The Only Children's Book of the Belgian Avant-Garde

JESPERS (Floris) – PEETERS (Jan)

Kinderlust [= Children’s Joy].

(Antwerp, Drukkerij Reclam, J. F. Bogaerts & R. R. Dodson, 1923).

Oblong 4to, publisher’s colour pictorial wrappers, chemise and slipcase by Atelier Devauchelle. Title, 12 numbered leaves of Dutch text, 12 original colour linocuts by Floris Jespers. Complete.

First and only edition.

The only children’s book produced by a member of the Belgian avant-garde, with rightly famous modernist illustrations.

“This early avant-garde children’s book, with its impressive coloured linoleum prints characterised by an interplay of abstract geometric and decorative patterns in primary colours, is an outstanding example of post-World War I book illustration. The book reflects the interplay of various artistic movements such as Cubism, Constructivism, Expressionism, and De Stijl at the beginning of the Twenties” (Peter Kraus).

Floris Jespers (1889-1965), Belgian painter and watercolourist, well-known for his églomisés or glass paintings. Brother of the renowned sculptor Oscar Jespers, he received his artistic education at the Antwerp Academy of Fine Arts in 1909 under the tutorship of Franz Courtens. He started painting landscapes and seascapes from 1910 onwards. In the early 1910s, he met Paul van Ostaijen, one of the most important representatives of the Antwerp avant-garde. Deeply influenced by the just-published “Du Cubisme” by Jean Metzinger and Albert Gleizes, he abandoned his Post-Impressionist touch and gradually evolved towards Cubism, Abstraction and constructive poetic Expressionism until the late 1920s. He contributed to several progressive literary and art journals of the period. He became a member of “Sélection” in 1920, as well as of “Kunst van Heden” in 1921 and “Les Compagnons de l’Art” in 1932. He was also associated with the famed Le Centaure Gallery. After 1930, he created a more intimate oeuvre under the influence of Marc Chagall and Heinrich Campendonck. In the 1950s, extended stays in Congo gave birth to a stylised Africanist oeuvre. He was elected to the Belgian Royal Academy in 1950.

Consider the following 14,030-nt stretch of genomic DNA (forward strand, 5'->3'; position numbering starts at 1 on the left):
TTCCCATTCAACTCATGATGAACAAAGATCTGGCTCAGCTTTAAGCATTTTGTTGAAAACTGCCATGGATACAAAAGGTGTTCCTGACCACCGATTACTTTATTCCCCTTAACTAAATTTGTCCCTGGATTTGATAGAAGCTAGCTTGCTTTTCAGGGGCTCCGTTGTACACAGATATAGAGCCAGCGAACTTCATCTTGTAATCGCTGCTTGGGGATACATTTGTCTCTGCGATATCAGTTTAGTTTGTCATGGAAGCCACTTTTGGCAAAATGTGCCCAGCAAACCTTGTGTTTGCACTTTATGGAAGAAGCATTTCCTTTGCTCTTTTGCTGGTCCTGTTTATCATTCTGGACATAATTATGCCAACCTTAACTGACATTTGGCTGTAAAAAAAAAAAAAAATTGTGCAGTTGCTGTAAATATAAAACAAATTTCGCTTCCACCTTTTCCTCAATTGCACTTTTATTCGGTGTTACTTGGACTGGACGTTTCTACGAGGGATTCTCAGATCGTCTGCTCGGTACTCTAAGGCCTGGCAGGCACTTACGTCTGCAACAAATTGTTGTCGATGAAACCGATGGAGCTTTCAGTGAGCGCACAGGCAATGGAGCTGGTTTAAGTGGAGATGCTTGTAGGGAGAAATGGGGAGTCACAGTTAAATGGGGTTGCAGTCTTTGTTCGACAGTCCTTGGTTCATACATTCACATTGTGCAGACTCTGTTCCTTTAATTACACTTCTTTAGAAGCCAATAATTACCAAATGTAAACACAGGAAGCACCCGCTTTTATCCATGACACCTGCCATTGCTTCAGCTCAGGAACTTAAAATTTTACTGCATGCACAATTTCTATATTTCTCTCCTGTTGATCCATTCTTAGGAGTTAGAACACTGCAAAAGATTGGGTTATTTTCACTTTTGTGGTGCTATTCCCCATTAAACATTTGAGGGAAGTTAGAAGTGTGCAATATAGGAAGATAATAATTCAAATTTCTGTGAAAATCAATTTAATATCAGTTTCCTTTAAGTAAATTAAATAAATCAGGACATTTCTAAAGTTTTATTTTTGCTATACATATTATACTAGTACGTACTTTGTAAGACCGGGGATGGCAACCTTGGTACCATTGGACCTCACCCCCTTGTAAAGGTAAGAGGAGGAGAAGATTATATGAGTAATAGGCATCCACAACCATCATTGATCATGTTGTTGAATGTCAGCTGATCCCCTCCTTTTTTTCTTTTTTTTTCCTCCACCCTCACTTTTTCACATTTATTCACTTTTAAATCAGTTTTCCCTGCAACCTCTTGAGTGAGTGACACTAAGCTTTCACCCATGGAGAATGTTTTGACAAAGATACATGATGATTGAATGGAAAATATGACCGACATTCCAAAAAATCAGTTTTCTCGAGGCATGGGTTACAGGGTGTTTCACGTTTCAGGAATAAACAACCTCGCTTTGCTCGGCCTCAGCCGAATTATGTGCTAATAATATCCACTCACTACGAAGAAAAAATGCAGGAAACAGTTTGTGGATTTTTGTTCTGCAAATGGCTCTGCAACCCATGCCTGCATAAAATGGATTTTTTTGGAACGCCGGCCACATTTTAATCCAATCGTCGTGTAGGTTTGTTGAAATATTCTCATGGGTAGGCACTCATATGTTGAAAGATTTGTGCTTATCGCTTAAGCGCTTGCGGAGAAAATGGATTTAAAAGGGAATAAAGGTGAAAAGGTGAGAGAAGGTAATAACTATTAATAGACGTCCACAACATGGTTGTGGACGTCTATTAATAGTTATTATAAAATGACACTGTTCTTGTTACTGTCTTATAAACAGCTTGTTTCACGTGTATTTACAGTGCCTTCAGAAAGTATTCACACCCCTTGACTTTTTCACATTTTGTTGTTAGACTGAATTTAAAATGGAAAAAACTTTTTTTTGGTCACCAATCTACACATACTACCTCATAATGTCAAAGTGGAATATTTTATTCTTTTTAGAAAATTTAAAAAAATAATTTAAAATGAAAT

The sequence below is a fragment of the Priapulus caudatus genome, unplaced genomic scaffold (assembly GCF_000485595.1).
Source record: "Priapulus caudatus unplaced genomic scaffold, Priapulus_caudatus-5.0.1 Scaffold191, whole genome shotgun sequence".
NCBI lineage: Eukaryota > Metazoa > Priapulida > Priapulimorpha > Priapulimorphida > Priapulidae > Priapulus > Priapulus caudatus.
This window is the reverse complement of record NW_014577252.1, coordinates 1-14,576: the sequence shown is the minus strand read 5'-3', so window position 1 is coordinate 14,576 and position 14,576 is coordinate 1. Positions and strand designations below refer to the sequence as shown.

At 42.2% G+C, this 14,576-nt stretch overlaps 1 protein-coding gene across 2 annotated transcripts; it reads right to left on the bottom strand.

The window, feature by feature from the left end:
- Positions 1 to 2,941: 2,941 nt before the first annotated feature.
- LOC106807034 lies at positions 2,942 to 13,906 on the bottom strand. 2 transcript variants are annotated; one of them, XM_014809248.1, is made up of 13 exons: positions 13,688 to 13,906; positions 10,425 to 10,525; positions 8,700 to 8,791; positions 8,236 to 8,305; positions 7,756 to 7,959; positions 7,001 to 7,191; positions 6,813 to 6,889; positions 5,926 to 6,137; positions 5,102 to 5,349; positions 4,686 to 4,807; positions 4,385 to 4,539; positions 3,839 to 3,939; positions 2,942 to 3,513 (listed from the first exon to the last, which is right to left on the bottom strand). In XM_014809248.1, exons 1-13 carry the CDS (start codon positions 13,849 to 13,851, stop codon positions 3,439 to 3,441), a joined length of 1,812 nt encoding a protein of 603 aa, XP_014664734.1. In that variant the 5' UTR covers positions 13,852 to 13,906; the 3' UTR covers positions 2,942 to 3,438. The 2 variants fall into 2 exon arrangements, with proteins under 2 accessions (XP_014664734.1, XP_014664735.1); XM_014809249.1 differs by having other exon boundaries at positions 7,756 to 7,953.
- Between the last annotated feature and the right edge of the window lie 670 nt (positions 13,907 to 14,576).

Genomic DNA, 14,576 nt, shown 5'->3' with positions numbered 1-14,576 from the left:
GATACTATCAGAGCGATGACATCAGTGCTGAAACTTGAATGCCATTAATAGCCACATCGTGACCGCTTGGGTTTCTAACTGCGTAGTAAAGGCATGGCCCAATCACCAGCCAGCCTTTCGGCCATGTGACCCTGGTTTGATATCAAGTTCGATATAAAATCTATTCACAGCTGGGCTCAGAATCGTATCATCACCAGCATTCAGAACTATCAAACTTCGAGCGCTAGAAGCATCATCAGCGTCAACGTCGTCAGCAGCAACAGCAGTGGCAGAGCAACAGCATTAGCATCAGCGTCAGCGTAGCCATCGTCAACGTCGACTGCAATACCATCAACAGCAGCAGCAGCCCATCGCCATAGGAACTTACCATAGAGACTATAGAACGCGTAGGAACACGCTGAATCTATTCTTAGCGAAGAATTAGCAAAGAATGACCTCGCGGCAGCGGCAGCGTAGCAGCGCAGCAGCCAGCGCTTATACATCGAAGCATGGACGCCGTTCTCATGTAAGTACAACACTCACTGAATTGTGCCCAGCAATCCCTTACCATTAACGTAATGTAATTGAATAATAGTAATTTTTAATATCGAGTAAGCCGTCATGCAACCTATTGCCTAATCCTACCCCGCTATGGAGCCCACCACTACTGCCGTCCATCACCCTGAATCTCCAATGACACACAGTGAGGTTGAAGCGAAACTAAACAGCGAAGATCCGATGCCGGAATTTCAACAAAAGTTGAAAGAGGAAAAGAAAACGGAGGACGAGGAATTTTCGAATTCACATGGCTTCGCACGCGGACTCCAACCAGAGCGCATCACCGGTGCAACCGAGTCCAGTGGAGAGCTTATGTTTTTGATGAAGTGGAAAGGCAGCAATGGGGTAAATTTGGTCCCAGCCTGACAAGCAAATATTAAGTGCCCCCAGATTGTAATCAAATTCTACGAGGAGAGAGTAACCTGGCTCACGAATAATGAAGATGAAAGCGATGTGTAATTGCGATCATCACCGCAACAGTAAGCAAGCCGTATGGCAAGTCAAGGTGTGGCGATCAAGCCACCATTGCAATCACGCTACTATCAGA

A very good clean copy, with faint traces of use and a neat professional restoration to the fragile spine.

Ref. Antwerp, The New Spring, 1991, p. 417 (illustrated) / Roger Cardon in Belgica Nostra, Brussels, KBR, 2010, 146 / Catalogue of the Cotsen Children’s Library, 2003, 8419 / Patrick Derom, The Belgian 20s, 1992, p. 66 / Not in Olivier Piffault, Babar, Harry Potter & Cie, BnF, 2008